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wc 22nd June 2020

Friday 26th June 2020

LI: To compare two stories


Listen to both of the stories again.


The Night Shimmy by Gwen Strauss:


Silly Billy by Anthony Browne:


What do you notice this time when you hear these stories?



Answer the questions below in as much detail as you can. Remember to use full sentences!


Thursday 25th June 2020

LI: To write a letter


Listen to Silly Billy by Anthony Browne:


Task 1

Complete the table about Billy’s worries.

Task 2

Write a letter to the worry-dolls explaining your own worries.


Wednesday 24th June 2020

LI: To identify imperative verbs and write a set of instructions


Listen to Silly Billy by Anthony Browne:


Think about these questions after you have listen to the story:

  • What do you like about this story?
  • Did it remind you of anyone or anything?
  • What would you ask Billy if you met him?
  • What would you ask his grandmother?


Task 1

Read Worry Doll Instructions below and highlight the imperative verbs in the writing. If you don’t have a printer, you can just write the imperative words down on a piece of paper.

Task 2

Re-write the instructions into a numbered list, so that they are clearer and easier to follow. It might help you to watch the video:


For example:


  1. Start with a pipe cleaner. Fold it in half and twist it around your finger to make a loop for the head. Twist it three to five times so that the head is fixed.
  2. Take one part of the pipe cleaner. …

Tuesday 23rd June 2020

LI: To investigate illustrations


Listen to The Night Shimmy by Gwen Strauss.


While you are listening, you can see if any of your predictions from yesterday were correct!


After you have listened to the story, have a think about the answers to the following questions in your head.


  • What do you like about the story?
  • Is there anything that you dislike about it?
  • What did it remind you of?
  • Did it remind you of anything you have read or seen or anyone that you know?
  • What questions would you like to ask the author?



Look carefully at the illustrations below. Think about your answers for each question and then write them in clear sentences.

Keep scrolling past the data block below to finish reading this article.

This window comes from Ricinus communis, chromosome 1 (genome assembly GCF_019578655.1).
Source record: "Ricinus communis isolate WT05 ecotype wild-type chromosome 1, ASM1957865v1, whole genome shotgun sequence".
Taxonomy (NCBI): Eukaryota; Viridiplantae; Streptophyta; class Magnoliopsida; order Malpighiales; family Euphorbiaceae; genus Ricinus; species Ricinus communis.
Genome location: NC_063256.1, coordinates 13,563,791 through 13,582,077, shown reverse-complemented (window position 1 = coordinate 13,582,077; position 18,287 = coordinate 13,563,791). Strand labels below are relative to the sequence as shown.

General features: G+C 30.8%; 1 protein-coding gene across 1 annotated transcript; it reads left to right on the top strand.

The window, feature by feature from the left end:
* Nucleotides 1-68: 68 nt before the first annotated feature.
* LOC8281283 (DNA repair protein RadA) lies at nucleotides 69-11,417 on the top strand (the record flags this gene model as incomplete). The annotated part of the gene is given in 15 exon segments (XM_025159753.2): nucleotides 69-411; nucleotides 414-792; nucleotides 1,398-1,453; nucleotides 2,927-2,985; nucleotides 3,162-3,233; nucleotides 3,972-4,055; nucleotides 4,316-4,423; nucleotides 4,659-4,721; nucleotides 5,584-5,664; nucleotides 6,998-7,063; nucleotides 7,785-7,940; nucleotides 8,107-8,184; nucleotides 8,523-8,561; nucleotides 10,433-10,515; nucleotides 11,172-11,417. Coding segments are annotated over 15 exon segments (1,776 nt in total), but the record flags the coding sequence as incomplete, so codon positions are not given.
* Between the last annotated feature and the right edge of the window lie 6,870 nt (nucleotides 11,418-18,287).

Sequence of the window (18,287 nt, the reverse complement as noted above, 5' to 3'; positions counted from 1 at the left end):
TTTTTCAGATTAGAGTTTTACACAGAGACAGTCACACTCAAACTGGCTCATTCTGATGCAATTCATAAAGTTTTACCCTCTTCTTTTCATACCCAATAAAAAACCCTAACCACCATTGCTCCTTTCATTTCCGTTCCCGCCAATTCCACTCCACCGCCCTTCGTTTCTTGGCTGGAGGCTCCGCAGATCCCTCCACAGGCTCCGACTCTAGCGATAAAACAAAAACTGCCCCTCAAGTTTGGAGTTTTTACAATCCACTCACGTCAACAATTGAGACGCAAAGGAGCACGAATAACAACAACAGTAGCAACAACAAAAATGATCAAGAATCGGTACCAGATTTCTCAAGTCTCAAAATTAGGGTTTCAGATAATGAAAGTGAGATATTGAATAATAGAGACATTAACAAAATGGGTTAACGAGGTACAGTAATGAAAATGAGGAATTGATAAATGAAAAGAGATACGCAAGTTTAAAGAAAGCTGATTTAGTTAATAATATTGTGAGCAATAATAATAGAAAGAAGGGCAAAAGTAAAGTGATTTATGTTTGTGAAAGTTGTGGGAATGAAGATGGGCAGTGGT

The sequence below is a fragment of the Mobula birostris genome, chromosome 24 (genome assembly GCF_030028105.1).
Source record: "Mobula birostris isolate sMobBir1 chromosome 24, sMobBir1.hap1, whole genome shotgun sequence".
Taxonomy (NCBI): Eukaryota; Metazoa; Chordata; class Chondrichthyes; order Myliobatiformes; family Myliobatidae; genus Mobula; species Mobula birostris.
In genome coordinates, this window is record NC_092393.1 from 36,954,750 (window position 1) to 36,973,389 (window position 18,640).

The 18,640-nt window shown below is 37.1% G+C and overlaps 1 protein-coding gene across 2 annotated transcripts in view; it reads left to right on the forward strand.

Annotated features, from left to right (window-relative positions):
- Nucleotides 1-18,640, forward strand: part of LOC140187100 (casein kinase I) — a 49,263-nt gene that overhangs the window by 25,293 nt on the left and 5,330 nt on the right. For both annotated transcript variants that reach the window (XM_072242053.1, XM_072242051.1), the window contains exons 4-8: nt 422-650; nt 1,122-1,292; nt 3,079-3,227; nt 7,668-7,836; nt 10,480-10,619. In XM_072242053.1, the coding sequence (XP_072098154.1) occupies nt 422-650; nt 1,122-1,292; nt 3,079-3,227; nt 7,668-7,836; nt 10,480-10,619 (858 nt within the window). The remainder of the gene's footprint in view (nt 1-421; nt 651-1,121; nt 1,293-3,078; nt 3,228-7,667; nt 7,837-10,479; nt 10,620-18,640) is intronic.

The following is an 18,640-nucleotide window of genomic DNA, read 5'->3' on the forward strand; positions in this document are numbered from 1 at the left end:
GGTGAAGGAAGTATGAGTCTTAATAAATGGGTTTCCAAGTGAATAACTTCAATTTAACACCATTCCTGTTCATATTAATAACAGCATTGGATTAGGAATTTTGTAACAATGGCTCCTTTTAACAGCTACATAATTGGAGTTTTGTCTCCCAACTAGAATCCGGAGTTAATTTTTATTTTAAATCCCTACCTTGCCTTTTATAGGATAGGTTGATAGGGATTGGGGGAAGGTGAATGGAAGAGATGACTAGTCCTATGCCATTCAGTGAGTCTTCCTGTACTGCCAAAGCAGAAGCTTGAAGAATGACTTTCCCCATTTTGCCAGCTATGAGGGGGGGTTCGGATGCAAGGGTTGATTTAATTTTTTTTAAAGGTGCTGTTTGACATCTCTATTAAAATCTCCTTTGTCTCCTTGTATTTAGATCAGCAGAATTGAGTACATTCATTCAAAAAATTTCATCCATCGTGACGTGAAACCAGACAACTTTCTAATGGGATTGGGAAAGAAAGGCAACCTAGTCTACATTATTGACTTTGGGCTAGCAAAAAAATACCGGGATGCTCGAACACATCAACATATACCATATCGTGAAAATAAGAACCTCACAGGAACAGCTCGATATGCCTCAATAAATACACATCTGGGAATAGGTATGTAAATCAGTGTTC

Monday 22nd June 2020

LI: To make predictions and inferences


This week, we will be looking a two books. One is called The Night Shimmy, by Gwen Strauss and the other is called Silly Billy, by Anthony Browne.




What is a prediction?

Prediction is making a statement about what will happen in the future based on what you have read, what is inferred and our prior knowledge.


Why do we make predictions?

1. It makes us want to read on to know if our predictions are correct.

2. It makes us check our understanding as we read.


How do you make predictions?

1.   We use clues from the text:

    • What we have read so far
    • Title
    • Pictures
    • Blurb
    • Cover

2.   We use what we have inferred:

            When the author shows but doesn’t tell us.

3.   We use our prior knowledge:

            What I already know about the topic.


Task 1

We are going to make some predictions from the front cover of the book. Look carefully at the picture before writing your own predictions. Make sure you make a prediction using every sentence stem.


These questions will help you write your predictions:

  • What do you think this story could be about?
  • What could the Night Shimmy be?
  • What might they do?



What is inference?

Inference is when you use clues from the text and prior knowledge to work out something the author doesn’t tell you. It is often related to character, setting and mood.


What is the purpose of inferring?

It develops a deeper understanding by thinking about the text. It encourages a personal response.


Task 2

Read the first page of the book.

Now have a go at filling in the table below. Start with the observe section first, then wonder and then infer.

Below are some sentence stems to help you with the infer box.